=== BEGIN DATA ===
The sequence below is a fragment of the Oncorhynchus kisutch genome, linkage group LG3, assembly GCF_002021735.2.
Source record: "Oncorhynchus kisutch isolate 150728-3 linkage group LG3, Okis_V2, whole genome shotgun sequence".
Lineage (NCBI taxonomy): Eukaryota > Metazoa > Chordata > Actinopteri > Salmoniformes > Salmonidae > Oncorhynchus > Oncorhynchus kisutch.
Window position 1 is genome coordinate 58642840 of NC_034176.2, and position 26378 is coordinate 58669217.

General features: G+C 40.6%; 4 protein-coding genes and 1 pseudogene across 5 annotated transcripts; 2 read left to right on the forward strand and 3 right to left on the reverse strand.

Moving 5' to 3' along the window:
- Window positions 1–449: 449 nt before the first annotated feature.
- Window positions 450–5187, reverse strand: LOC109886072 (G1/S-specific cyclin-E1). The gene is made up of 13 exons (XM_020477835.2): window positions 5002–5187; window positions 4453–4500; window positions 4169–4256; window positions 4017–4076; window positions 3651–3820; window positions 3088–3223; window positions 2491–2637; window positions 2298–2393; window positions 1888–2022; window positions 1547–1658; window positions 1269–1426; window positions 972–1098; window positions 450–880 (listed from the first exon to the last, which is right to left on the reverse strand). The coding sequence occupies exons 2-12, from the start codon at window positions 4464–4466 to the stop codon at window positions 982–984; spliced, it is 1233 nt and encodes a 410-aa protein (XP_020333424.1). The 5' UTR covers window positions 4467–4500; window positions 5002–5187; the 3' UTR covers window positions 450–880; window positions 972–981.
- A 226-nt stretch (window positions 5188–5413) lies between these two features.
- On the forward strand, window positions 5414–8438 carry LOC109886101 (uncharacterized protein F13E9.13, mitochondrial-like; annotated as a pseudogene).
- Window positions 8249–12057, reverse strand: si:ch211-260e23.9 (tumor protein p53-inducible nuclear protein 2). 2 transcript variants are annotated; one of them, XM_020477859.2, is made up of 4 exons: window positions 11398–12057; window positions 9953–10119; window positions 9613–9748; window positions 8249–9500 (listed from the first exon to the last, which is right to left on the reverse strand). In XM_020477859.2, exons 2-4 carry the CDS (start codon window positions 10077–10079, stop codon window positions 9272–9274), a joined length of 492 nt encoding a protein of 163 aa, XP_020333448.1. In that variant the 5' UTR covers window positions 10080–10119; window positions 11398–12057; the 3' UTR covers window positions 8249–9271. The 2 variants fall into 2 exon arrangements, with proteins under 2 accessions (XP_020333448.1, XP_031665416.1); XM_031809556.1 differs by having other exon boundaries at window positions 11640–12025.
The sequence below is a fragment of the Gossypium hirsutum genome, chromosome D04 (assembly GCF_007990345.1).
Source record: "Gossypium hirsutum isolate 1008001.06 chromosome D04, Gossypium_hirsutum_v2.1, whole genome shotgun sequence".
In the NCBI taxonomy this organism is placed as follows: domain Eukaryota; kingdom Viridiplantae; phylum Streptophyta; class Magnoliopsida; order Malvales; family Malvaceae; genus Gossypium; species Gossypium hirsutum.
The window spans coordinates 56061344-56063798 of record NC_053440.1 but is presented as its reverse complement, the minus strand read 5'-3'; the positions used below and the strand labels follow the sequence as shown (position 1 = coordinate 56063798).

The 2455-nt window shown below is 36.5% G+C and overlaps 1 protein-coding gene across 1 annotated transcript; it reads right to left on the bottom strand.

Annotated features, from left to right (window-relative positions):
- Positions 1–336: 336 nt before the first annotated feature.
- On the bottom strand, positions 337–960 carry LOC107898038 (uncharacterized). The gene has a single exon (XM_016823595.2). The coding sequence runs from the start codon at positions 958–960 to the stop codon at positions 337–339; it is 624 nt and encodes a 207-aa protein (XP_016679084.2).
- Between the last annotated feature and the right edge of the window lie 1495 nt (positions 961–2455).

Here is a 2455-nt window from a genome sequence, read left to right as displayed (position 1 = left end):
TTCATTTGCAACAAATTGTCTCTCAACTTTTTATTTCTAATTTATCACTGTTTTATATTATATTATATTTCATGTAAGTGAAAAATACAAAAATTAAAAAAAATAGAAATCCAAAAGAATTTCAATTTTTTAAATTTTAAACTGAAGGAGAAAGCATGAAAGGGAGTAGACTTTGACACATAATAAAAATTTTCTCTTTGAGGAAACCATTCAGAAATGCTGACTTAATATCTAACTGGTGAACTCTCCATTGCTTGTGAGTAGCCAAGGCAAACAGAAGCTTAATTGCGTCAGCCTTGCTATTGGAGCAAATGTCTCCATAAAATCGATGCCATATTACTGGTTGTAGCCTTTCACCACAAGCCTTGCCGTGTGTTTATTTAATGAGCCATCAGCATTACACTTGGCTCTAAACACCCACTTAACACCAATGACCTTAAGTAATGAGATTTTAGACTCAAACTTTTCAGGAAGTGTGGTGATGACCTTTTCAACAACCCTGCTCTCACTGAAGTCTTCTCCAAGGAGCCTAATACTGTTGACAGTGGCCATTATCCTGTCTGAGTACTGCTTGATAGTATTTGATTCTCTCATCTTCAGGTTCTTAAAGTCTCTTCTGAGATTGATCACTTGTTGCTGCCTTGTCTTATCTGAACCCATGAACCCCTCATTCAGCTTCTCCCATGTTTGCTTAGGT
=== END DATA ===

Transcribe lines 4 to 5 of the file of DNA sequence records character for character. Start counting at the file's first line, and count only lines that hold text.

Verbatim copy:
Window position 1 is genome coordinate 58642840 of NC_034176.2, and position 26378 is coordinate 58669217.

General features: G+C 40.6%; 4 protein-coding genes and 1 pseudogene across 5 annotated transcripts; 2 read left to right on the forward strand and 3 right to left on the reverse strand.